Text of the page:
One of these two shaggy, red-faced women had just staggered through the train car with a handful of dirty, red-and-green road maps of Saint Petersburg and a long ribbon of lottery tickets. As she came toward my end of the car, dragging her feet haphazardly through the swaying car, she mumbled incoherently about the attributes of her maps. Her dirty brown coat was emblazoned with psychedelic insignia and tribal symbols.
-“She’s drunk out of her mind, she can barely walk,” my grandmother whispered to me when the woman passed us. For some strange reason I couldn’t take my eyes off her. She sat down in between two men on the last bench of the car and tried feebly to sell the maps to one of them. No success. I kept looking. She hung her head and collapsed onto her knees. Then she held her face in one hand and looked up after a moment. Her dirty face, framed by wisps of blond, relatively rare hair, was imprinted with fatigue. She looked out onto the long car and her eyes didn’t look to me like they were inebriated by alcohol. They were red, dim, and desperate. She was fighting down tears.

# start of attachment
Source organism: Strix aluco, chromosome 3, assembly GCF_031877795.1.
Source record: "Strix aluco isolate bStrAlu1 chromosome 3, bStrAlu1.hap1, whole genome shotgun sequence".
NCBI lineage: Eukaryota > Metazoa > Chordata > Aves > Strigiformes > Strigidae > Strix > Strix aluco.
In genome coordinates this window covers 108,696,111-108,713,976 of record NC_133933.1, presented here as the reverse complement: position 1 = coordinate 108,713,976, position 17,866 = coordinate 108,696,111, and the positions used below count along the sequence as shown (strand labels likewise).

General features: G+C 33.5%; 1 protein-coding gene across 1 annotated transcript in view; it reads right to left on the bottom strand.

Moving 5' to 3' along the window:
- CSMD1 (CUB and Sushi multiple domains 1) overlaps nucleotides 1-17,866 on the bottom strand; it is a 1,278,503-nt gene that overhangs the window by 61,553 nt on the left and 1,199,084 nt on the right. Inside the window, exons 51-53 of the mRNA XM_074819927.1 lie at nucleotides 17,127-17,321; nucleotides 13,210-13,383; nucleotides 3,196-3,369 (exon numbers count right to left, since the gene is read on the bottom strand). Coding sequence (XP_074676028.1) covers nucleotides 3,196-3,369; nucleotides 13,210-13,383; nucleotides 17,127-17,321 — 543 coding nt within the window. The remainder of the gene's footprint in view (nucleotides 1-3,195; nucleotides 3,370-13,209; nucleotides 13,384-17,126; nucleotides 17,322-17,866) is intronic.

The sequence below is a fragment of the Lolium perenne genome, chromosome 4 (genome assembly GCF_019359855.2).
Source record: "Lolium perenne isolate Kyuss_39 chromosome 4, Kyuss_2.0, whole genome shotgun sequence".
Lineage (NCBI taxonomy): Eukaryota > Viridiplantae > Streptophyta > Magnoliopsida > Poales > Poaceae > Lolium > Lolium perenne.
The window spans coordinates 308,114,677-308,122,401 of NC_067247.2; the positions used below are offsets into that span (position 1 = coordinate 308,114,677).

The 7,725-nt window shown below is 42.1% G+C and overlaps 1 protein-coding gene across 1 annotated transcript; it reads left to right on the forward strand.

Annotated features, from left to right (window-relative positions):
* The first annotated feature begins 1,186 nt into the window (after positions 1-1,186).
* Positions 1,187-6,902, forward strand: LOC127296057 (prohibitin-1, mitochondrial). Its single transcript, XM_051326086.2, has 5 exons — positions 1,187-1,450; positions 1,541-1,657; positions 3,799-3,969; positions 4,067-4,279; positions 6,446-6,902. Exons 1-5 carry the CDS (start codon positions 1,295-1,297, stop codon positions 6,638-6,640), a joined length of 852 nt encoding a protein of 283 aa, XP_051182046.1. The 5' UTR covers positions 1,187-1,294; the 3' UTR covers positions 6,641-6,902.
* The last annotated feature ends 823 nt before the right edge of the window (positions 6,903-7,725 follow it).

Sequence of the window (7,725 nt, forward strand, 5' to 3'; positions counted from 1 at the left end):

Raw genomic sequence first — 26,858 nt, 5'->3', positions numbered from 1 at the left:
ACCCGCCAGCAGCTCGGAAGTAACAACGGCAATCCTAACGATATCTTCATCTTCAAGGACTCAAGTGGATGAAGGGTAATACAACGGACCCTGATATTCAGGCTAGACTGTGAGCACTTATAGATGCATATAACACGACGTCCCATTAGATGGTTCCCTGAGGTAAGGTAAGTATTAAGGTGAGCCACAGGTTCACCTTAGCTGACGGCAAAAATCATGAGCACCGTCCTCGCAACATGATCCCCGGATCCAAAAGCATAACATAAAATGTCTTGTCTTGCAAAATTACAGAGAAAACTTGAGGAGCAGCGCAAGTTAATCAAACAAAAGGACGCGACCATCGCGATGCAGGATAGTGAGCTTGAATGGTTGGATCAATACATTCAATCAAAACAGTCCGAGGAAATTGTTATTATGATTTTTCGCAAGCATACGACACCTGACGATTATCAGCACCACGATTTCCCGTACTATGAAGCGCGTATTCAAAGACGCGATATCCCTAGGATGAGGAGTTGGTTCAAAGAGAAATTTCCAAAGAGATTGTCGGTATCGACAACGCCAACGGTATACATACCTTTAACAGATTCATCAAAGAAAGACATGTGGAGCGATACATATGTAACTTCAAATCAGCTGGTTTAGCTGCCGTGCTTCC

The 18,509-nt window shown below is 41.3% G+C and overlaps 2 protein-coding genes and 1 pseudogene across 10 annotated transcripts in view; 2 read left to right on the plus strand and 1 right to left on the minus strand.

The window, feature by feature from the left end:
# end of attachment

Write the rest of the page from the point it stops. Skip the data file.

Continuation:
Then she got up and tried again, shuffling her feet wearily. The train began to slow down and as the doors opened onto another subway station she rushed out, meeting her counterpart from the next car, and damned us for our lack of consumer participation. The doors closed and both disappeared in the dim light of the Saint Petersburg metro.